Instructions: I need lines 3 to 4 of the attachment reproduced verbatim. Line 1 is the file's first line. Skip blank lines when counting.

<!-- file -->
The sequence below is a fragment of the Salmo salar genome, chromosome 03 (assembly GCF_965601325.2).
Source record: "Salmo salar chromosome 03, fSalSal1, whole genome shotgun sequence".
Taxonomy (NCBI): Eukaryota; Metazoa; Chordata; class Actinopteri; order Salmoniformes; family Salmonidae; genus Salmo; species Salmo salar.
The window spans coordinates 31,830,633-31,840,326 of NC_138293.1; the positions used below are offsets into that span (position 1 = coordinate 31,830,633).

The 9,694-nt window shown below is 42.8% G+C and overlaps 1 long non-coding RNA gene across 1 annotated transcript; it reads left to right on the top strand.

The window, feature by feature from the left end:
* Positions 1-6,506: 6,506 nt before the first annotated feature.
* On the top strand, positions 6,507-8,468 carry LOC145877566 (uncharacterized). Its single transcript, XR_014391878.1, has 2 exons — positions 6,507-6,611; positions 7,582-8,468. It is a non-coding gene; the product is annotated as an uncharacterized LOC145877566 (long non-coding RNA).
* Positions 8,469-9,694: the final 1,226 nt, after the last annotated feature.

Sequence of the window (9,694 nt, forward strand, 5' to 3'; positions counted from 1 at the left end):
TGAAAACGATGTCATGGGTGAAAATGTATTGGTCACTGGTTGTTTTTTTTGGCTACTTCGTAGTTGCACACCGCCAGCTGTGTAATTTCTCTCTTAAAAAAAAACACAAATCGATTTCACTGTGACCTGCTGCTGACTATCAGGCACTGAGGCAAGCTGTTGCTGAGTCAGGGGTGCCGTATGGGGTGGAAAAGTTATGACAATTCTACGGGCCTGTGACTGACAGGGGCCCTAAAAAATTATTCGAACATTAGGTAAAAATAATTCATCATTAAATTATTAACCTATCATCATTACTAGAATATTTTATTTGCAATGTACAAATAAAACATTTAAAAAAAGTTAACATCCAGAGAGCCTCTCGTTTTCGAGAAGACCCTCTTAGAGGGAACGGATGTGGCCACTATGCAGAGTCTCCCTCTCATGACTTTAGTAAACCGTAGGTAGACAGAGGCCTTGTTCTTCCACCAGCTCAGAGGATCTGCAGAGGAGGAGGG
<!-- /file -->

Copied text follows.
Taxonomy (NCBI): Eukaryota; Metazoa; Chordata; class Actinopteri; order Salmoniformes; family Salmonidae; genus Salmo; species Salmo salar.
The window spans coordinates 31,830,633-31,840,326 of NC_138293.1; the positions used below are offsets into that span (position 1 = coordinate 31,830,633).